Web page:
Current Principal Gavin Henderson is an English arts administrator, conductor and trumpeter. Deputy Principal / Deputy CEO / Clerk to Governors, Deborah Scully; prior to joining Central, Debbie held a number of roles in the former Inner London Education Authority (ILEA). These included Deputy Senior Administrative Officer (1985–1987) and Registrar (1981–1985) at Southwark College, London; Divisional Office Management Clerk (1980–1981); and roles at Westminster College, London 1976–1981) and ILEA Accounts (1974–1976).

Deputy Principal (Academic)and Professor of Theatre, Simon Shepherd, joined Central in 2001. Previously a Professor of Drama at Goldsmiths, University of London, and before that Professor of Drama at the University of Nottingham, which he left in 1996.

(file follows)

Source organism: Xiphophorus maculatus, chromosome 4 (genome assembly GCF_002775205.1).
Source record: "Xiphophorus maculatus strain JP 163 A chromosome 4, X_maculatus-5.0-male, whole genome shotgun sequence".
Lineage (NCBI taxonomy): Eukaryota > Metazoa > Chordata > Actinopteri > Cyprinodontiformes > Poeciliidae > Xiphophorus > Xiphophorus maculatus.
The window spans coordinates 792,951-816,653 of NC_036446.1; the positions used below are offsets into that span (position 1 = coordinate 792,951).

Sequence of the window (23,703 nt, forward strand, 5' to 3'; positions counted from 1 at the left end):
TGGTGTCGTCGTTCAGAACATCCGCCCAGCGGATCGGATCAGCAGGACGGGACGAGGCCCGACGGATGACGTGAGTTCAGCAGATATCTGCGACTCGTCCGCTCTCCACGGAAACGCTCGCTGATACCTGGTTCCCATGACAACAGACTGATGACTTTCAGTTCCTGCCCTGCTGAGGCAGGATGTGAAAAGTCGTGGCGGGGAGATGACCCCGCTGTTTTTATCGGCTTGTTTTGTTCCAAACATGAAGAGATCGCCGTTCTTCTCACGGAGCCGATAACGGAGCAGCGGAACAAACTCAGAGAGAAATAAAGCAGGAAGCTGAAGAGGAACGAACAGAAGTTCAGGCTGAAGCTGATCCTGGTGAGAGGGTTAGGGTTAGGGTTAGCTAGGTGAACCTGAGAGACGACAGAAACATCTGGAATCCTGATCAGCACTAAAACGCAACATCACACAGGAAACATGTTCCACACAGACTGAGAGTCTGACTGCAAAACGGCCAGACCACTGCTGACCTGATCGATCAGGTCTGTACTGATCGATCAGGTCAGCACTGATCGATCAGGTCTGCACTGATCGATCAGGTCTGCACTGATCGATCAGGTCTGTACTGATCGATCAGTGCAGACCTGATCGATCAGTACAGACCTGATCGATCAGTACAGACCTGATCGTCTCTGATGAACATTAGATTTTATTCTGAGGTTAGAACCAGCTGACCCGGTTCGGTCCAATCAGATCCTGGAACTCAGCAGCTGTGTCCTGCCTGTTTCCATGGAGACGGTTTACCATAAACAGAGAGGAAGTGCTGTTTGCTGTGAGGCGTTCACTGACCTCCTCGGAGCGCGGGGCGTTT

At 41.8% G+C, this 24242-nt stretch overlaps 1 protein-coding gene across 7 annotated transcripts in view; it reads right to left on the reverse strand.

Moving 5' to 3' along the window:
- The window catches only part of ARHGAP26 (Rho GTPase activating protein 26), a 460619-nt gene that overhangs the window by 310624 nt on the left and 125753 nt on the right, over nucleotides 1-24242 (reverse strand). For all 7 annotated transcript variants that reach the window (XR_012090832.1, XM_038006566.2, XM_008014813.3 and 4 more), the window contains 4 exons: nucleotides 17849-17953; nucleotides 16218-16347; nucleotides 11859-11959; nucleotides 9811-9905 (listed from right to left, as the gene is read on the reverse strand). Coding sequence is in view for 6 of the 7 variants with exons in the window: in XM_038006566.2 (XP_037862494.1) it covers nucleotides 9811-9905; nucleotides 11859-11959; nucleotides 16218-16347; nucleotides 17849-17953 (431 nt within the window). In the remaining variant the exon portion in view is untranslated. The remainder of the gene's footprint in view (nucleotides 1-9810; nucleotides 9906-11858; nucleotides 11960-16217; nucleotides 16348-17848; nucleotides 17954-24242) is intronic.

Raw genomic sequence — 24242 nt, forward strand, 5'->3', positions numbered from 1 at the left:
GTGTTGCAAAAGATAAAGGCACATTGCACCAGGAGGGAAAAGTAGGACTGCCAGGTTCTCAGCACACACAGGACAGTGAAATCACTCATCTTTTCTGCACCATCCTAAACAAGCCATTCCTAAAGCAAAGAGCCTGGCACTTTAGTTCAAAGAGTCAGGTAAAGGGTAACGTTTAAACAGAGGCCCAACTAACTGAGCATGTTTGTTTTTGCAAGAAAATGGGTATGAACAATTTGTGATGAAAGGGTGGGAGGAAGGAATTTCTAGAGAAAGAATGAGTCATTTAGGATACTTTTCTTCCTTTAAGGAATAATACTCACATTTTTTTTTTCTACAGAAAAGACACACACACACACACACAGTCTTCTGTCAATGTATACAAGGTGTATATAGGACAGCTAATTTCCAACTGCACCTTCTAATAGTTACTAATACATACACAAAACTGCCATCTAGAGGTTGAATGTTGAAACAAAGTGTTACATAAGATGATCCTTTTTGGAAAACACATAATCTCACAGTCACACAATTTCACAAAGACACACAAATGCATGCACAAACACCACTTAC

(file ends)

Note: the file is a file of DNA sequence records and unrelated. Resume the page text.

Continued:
Dean of Studies and Professor of Sound, Ross Brown, formerly a painter, then a professional composer, performer and sound designer in theatre, Ross holds the first Chair in Theatre Sound in the UK. Since 1994, the aim of Ross' research has been to establish the subjects of theatre sound and aurality and advance their study by located them within a broader epistemology of sound and a framework of relevant theories and histories.

Director of Research, Robin Nelson, is a long-term member of the IFTR’s Theatre and Intermediality research group. Nelson joined Central in 2010 to support research development. In this context his work championing "practice as research" (PaR) is particularly relevant, but he has broad interests in theatre and media. Robin has held a range of posts in the HE sector; he is an Emeritus Professor of Manchester Metropolitan University where for over a decade he has been a member of the senior staff, finally involved in research management. He was an invited member of the Drama, Dance & Performing Arts RAE sub-panel in 2007/08.